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NASA's Kennedy Space Center.

The John F. Kennedy Space Center (KSC) is the NASA installation that has been the launch site for every United States human space flight since 1968. Although such flights are currently on hiatus, KSC continues to manage and operate unmanned rocket launch facilities for America's civilian space program from three pads at the adjoining Cape Canaveral Air Force Station. Its iconic Vehicle Assembly Building (VAB) is the fourth-largest structure in the world by volume and was the largest when completed in 1965.

Located on Merritt Island, Florida, the center is north-northwest of Cape Canaveral on the Atlantic Ocean, midway between Miami and Jacksonville on Florida's Space Coast. It is 34 miles (55 km) long and roughly 6 miles (10 km) wide, covering 219 square miles (570 km2). A total of 13,100 people worked at the center as of 2011. Approximately 2,100 are employees of the federal government; the rest are contractors.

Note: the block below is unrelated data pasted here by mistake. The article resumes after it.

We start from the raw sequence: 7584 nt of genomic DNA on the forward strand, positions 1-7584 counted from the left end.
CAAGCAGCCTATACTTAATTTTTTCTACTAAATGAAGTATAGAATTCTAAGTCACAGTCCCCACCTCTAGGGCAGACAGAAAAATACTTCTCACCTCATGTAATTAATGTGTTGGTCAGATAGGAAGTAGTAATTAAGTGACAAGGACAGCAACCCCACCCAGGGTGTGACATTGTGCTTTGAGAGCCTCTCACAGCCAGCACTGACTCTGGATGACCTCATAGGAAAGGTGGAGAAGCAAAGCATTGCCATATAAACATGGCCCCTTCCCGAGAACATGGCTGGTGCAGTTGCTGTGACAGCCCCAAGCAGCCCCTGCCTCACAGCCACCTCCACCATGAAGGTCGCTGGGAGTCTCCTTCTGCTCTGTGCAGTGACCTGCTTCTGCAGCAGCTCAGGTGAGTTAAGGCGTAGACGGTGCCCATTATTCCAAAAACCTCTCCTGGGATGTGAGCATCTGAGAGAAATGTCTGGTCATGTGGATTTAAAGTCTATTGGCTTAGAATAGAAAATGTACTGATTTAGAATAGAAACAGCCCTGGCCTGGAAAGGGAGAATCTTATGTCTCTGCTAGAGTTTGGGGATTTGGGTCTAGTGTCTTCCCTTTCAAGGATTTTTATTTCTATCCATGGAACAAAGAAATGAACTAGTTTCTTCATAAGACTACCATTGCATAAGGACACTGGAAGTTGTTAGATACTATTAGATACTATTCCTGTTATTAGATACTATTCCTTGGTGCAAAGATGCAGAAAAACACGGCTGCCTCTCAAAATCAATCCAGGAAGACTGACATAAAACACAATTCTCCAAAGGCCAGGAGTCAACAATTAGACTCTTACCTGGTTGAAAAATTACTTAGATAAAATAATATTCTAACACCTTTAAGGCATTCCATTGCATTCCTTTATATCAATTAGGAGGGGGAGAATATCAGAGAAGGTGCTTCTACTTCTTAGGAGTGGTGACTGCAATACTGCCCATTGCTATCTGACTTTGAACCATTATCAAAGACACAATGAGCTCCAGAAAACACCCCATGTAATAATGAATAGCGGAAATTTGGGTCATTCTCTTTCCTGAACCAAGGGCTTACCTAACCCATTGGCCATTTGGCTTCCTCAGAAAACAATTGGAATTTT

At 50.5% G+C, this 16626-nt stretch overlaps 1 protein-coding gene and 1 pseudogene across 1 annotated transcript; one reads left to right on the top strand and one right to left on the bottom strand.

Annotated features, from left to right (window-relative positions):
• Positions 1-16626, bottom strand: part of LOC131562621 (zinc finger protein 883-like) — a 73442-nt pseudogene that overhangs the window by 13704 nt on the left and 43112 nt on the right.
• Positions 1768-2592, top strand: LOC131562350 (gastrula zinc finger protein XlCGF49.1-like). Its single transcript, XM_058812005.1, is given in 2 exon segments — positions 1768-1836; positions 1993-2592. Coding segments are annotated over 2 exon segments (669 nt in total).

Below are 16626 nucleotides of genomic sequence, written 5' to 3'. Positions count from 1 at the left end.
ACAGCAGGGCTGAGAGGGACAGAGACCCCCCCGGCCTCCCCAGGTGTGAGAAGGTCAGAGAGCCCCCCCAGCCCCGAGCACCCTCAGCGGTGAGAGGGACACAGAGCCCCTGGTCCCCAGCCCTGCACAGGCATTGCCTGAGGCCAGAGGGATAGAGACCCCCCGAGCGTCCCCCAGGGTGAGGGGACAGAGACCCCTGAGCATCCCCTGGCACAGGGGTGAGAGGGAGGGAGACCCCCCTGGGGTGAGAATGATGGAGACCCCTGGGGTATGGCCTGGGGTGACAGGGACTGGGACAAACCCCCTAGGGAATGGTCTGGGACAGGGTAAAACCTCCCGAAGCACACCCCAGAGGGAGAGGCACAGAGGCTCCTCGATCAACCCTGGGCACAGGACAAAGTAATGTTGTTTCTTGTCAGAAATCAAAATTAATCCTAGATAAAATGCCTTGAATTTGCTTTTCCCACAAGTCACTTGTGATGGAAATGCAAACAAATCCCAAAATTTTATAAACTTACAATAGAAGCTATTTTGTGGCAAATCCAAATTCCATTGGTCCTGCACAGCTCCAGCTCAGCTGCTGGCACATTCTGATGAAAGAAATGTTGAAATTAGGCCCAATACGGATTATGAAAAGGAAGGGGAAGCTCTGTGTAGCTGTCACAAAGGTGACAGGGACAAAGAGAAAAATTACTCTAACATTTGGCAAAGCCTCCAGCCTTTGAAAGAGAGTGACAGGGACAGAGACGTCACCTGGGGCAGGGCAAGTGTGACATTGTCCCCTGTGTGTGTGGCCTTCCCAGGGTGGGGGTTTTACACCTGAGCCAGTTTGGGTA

Since December 1968, all launch operations have been conducted from Pads A and B at Launch Complex 39 (LC-39). Both pads are on the ocean, 3 miles (5 km) east of the VAB. From 1969–1972, LC-39 was the departure point for all six Apollo manned Moon landing missions using the Saturn V, the largest and most powerful operational launch vehicle in history, and was used from 1981–2011 for all Space Shuttle launches. The Shuttle Landing Facility, located just to the north, was used for most Shuttle landings and is among the longest runways in the world.

http://www.nasa.gov/centers/kennedy/home/index.html
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